8. OLIVER STONE WROTE A FOUR-HOUR, POST-APOCALYPTIC CONAN MOVIE.

John Milius’s 1982 Conan movie is a classic of the sword and sorcery genre, but its original script from Oliver Stone didn’t resemble the final product at all. In fact, it barely resembled anything related to Conan. Stone’s Conan would have been set on a post-apocalyptic Earth, where the barbarian would do battle against a host of mutant pigs, insects, and hyenas. Not only that, but it would have also been just one part of a 12-film saga that would be modeled on the release schedule of the James Bond series.

The original producers were set to move ahead with Stone’s script with Stone co-directing alongside an up-and-coming special effects expert named Ridley Scott, but they were turned down by all of their prospects. With no co-director and a movie that would likely be too ambitious to ever actually get finished, they sold the rights to producer Dino De Laurentiis, who helped bring in Milius.

9. BARACK OBAMA IS A FAN (AND WAS TURNED INTO A BARBARIAN HIMSELF).

When President Barack Obama sent out a mass email in 2015 to the members of Organizing for Action, he was looking to get people to offer up stories about how they got involved within their community—their origin stories, if you will. In this mass email, the former Commander-in-Chief detailed his own origin, with a shout out to a certain barbarian:

“I grew up loving comic books. Back in the day, I was pretty into Conan the Barbarian and Spiderman.

Anyone who reads comics can tell you, every main character has an origin story—the fateful and usually unexpected sequence of events that made them who they are.”

This bit of trivia was first made public in 2008 in a Daily Telegraph article on 50 facts about the president. That led to Devil’s Due Publishing immortalizing the POTUS in the 2009 comic series Barack the Barbarian, which had him decked out in his signature loincloth doing battle against everyone from Sarah Palin to Dick Cheney.

10. J.R.R. TOLKIEN WAS ALSO A CONAN DEVOTEE.

The father of 20th century fantasy may always be J.R.R. Tolkien, but Howard is a close second in many fans' eyes. Though Tolkien’s work has found its way into more scholarly literary circles, Howard’s can sometimes get categorized as low-brow. Quality recognizes quality, however, and during a conversation with Tolkien, writer L. Sprague de Camp—who himself edited and touched-up numerous Conan stories—said The Lord of the Rings author admitted that he “rather liked” Howard’s Conan stories during a conversation with him. He didn’t expand upon it, nor was de Camp sure which Conan tale he actually read (though it was likely “Shadows in the Moonlight”), but the seal of approval from Tolkien himself goes a long way toward validation.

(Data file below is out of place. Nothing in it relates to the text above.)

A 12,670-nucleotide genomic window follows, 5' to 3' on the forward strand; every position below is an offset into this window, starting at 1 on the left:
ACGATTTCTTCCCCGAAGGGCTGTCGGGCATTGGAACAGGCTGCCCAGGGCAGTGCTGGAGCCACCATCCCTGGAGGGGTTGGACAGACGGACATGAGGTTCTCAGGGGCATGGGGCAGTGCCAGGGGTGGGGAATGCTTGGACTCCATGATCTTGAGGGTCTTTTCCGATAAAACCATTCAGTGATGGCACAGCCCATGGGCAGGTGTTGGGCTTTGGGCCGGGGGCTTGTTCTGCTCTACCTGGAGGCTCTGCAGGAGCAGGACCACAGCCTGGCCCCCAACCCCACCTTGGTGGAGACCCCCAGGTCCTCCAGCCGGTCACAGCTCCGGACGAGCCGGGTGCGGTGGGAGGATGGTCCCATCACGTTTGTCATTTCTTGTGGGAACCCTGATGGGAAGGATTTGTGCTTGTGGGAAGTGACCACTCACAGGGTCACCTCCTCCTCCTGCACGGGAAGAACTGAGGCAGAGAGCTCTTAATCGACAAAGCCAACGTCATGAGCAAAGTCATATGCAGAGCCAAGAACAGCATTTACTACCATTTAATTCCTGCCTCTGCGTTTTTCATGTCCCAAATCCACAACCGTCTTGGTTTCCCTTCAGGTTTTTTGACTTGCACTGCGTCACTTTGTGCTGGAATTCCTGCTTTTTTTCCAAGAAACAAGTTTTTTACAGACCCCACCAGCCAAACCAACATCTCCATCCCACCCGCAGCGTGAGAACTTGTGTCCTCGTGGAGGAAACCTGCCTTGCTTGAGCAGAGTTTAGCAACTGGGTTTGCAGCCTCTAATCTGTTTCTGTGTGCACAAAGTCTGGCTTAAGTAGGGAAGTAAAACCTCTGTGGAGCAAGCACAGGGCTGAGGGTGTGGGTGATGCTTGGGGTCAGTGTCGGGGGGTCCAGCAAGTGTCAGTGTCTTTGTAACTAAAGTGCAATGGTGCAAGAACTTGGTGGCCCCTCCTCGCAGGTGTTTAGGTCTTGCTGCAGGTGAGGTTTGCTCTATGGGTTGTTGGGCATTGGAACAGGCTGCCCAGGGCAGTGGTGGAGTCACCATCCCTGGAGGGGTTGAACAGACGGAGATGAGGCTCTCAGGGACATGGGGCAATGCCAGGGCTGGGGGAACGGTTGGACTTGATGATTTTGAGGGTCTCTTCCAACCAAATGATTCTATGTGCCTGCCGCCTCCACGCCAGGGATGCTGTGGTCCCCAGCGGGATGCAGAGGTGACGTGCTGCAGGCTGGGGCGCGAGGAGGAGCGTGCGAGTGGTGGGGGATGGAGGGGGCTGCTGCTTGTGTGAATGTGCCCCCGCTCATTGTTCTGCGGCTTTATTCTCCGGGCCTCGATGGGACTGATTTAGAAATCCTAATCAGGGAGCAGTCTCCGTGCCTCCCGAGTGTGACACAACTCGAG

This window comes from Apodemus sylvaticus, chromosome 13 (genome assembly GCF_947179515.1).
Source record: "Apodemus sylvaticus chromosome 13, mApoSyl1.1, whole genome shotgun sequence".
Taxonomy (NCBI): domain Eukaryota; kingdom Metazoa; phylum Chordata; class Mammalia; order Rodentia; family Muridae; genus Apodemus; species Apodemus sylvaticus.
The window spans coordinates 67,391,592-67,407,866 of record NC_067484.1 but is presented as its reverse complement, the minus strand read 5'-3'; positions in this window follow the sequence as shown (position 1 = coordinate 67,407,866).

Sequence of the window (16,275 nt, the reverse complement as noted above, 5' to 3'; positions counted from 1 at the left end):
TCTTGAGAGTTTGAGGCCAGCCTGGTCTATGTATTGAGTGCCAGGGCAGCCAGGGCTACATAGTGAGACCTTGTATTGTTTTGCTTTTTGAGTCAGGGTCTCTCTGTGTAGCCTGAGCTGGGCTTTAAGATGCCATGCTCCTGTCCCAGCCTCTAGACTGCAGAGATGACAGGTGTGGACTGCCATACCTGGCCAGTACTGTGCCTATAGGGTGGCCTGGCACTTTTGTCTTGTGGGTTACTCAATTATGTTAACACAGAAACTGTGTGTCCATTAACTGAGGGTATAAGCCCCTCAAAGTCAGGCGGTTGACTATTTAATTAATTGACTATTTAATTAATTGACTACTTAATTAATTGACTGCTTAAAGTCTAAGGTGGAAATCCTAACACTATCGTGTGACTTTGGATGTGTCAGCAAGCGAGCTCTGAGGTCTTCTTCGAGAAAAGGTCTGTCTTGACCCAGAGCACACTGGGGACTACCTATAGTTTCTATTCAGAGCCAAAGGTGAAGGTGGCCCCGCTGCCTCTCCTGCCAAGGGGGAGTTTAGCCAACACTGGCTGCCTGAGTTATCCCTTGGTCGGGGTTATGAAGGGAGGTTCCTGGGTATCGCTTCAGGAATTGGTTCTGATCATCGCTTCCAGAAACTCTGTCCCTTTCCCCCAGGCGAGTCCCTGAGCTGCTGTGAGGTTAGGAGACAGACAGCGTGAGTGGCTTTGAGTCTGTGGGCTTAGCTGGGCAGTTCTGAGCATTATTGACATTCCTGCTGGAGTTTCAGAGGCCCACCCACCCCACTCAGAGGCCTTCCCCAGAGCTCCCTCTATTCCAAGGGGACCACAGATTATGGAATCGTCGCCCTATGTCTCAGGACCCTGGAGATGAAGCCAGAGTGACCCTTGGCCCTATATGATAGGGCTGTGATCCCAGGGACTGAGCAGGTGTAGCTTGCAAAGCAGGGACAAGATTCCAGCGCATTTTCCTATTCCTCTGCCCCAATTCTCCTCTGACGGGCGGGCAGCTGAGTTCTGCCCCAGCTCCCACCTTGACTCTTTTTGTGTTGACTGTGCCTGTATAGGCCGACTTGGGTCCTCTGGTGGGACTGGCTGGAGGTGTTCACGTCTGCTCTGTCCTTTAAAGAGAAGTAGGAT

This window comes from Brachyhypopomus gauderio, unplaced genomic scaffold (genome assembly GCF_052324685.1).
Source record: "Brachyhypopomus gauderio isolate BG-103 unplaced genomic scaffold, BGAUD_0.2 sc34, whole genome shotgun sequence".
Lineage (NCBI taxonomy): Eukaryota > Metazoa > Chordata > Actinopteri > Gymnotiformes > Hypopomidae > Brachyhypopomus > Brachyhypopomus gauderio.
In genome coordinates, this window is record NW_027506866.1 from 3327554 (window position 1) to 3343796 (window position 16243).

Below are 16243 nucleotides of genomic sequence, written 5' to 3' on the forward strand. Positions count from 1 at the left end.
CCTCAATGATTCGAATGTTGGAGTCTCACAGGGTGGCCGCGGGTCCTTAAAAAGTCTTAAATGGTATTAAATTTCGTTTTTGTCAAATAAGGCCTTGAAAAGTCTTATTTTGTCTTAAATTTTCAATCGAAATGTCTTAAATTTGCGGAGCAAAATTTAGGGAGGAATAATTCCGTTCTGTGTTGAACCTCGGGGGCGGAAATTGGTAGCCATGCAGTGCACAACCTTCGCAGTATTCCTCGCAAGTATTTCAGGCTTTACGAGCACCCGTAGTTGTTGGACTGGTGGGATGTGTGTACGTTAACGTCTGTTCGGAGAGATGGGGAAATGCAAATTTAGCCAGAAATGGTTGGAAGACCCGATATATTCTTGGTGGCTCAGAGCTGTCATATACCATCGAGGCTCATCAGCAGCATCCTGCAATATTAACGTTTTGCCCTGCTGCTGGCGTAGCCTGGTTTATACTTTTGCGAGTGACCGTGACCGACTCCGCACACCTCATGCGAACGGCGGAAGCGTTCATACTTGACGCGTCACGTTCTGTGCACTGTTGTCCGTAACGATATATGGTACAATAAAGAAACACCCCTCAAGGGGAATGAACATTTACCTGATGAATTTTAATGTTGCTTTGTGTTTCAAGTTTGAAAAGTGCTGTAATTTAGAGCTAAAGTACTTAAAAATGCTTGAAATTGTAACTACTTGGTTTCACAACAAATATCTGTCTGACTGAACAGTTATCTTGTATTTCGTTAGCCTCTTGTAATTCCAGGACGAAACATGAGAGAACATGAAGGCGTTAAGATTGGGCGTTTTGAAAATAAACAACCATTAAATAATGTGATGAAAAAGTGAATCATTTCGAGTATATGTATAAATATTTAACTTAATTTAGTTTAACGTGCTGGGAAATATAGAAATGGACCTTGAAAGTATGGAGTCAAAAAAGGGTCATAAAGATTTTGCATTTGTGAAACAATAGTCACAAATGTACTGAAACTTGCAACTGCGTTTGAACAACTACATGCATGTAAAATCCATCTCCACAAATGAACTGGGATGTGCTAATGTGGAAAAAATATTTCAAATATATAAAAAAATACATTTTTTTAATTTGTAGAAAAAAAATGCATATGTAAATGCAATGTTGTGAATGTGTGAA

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15 Podcasts That Will Make You Feel Smarter
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iStock

It's easy to feel overwhelmed by all the podcast options out there, but narrowing down your choices to the titles that will teach you something while you listen is a good place to start. If you're interested in learning more about philosophy, science, linguistics, or history, here are podcasts to add to your queue.

1. THE HABITAT

The Habitat is the closest you can get to listening to a podcast recorded on Mars. At the start of the series, five strangers enter a dome in a remote part of Hawaii meant to simulate a future Mars habitat. Every part of their lives over the next year, from the food they eat to the spacesuits they wear when they step outside, is designed to mimic the conditions astronauts will face if they ever reach the red planet. The experiment was a way for NASA to test plans for a manned mission to Mars without leaving Earth. The podcast, which is produced by Gimlet media and hosted by science writer Lynn Levy, ends up unfolding like a season of the Real World with a science fiction twist.

2. STUFF YOU SHOULD KNOW

Can’t pick a topic to educate yourself on? Stuff You Should Know from How Stuff Works is the podcast for you. In past episodes, hosts Chuck Bryant and Josh Clark (both writers at How Stuff Works) have discussed narwhals, Frida Kahlo, LSD, Pompeii, hoarding, and Ponzi schemes. And with three episodes released a week, you won’t go long without learning about a new subject.

3. THE ALLUSIONIST

Language nerds will find a kindred spirit in Helen Zaltzman. In each episode of her Radiotopia podcast The Allusionist, the former student of Latin, French, and Old English guides listeners through the exciting world of linguistics. Past topics include swearing, small talk, and the differences between British and American English.

4. PHILOSOPHIZE THIS!

Listening to all of Philosophize This! is cheaper than taking a philosophy class—and likely more entertaining. In each episode, host Stephen West covers different thinkers and ideas from philosophy history in an approachable and informative way. The show proceeds in chronological order, starting with the pre-Socratic era and leading up most recently to Jacques Derrida.